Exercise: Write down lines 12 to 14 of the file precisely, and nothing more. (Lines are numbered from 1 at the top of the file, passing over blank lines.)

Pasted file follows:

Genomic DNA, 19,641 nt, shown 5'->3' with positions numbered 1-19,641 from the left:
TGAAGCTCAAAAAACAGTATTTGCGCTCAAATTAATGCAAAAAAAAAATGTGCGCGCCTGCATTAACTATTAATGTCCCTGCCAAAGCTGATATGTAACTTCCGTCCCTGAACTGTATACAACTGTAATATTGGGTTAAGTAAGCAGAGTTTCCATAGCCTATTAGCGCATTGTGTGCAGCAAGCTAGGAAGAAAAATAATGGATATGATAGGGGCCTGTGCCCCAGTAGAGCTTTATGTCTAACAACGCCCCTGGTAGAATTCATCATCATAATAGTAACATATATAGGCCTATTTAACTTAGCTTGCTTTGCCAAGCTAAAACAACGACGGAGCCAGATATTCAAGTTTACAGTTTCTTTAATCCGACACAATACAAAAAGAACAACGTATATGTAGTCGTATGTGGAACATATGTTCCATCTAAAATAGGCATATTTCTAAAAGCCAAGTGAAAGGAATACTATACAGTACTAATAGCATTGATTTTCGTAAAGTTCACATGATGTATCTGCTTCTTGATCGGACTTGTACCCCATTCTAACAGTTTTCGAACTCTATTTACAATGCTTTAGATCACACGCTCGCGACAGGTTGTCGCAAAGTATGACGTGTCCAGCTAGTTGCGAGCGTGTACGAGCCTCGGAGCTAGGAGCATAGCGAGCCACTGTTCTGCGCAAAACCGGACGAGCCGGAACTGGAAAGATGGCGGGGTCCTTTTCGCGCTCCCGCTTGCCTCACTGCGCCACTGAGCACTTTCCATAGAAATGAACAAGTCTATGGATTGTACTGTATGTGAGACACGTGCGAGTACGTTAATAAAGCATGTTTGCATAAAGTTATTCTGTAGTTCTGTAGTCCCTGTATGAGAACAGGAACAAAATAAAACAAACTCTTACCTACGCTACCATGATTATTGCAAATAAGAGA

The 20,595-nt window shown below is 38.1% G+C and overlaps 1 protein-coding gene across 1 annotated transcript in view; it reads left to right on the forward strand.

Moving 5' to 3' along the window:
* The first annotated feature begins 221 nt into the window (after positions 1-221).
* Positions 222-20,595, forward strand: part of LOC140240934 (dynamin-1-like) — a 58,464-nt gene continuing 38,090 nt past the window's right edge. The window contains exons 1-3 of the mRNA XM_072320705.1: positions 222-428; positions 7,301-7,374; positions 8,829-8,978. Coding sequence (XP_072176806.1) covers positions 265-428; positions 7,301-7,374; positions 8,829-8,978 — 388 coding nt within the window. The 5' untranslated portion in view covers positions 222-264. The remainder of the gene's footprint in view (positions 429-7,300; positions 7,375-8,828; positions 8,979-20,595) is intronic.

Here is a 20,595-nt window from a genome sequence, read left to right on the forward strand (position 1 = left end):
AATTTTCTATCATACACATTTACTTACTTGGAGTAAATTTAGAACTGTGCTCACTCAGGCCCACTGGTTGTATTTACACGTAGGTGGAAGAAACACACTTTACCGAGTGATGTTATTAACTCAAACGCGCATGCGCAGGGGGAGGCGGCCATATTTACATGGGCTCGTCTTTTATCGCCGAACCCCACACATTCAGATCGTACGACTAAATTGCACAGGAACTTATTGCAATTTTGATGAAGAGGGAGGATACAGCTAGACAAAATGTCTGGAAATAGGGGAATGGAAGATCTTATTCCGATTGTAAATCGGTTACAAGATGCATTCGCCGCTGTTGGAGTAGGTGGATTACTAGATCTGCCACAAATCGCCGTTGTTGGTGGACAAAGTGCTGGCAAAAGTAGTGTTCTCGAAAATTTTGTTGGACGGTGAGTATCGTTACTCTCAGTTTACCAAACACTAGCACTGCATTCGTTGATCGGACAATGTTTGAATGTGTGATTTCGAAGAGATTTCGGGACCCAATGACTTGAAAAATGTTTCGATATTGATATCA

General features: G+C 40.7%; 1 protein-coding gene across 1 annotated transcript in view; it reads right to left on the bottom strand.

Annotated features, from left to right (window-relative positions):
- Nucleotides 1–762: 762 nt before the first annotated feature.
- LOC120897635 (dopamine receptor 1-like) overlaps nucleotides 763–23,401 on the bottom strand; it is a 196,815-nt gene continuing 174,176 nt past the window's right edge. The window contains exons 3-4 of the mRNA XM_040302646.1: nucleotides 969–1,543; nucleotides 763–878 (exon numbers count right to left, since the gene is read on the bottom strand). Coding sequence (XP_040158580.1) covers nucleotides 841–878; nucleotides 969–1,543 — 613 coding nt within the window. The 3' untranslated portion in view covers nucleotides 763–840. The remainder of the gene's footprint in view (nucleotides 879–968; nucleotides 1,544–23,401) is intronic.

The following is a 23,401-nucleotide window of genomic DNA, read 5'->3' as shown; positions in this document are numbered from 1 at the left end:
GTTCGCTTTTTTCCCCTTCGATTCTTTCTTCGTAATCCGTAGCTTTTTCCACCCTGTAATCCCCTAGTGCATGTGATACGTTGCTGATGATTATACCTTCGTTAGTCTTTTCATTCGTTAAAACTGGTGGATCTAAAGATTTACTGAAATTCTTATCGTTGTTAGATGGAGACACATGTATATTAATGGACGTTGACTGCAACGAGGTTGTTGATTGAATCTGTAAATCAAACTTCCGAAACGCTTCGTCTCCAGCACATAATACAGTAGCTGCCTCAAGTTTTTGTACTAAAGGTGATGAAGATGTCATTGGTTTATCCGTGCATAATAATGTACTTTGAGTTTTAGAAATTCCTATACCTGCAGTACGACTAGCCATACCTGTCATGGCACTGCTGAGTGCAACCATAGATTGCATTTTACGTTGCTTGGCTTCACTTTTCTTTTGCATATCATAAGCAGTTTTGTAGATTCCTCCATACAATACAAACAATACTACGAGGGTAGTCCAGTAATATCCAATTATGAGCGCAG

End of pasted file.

- LOC120897635 (dopamine receptor 1-like) overlaps nucleotides 763–23,401 on the bottom strand; it is a 196,815-nt gene continuing 174,176 nt past the window's right edge. The window contains exons 3-4 of the mRNA XM_040302646.1: nucleotides 969–1,543; nucleotides 763–878 (exon numbers count right to left, since the gene is read on the bottom strand). Coding sequence (XP_040158580.1) covers nucleotides 841–878; nucleotides 969–1,543 — 613 coding nt within the window. The 3' untranslated portion in view covers nucleotides 763–840. The remainder of the gene's footprint in view (nucleotides 879–968; nucleotides 1,544–23,401) is intronic.

The following is a 23,401-nucleotide window of genomic DNA, read 5'->3' as shown; positions in this document are numbered from 1 at the left end:
GTTCGCTTTTTTCCCCTTCGATTCTTTCTTCGTAATCCGTAGCTTTTTCCACCCTGTAATCCCCTAGTGCATGTGATACGTTGCTGATGATTATACCTTCGTTAGTCTTTTCATTCGTTAAAACTGGTGGATCTAAAGATTTACTGAAATTCTTATCGTTGTTAGATGGAGACACATGTATATTAATGGACGTTGACTGCAACGAGGTTGTTGATTGAATCTGTAAATCAAACTTCCGAAACGCTTCGTCTCCAGCACATAATACAGTAGCTGCCTCAAGTTTTTGTACTAAAGGTGATGAAGATGTCATTGGTTTATCCGTGCATAATAATGTACTTTGAGTTTTAGAAATTCCTATACCTGCAGTACGACTAGCCATACCTGTCATGGCACTGCTGAGTGCAACCATAGATTGCATTTTACGTTGCTTGGCTTCACTTTTCTTTTGCATATCATAAGCAGTTTTGTAGATTCCTCCATACAATACAAACAATACTACGAGGGTAGTCCAGTAATATCCAATTATGAGCGCAG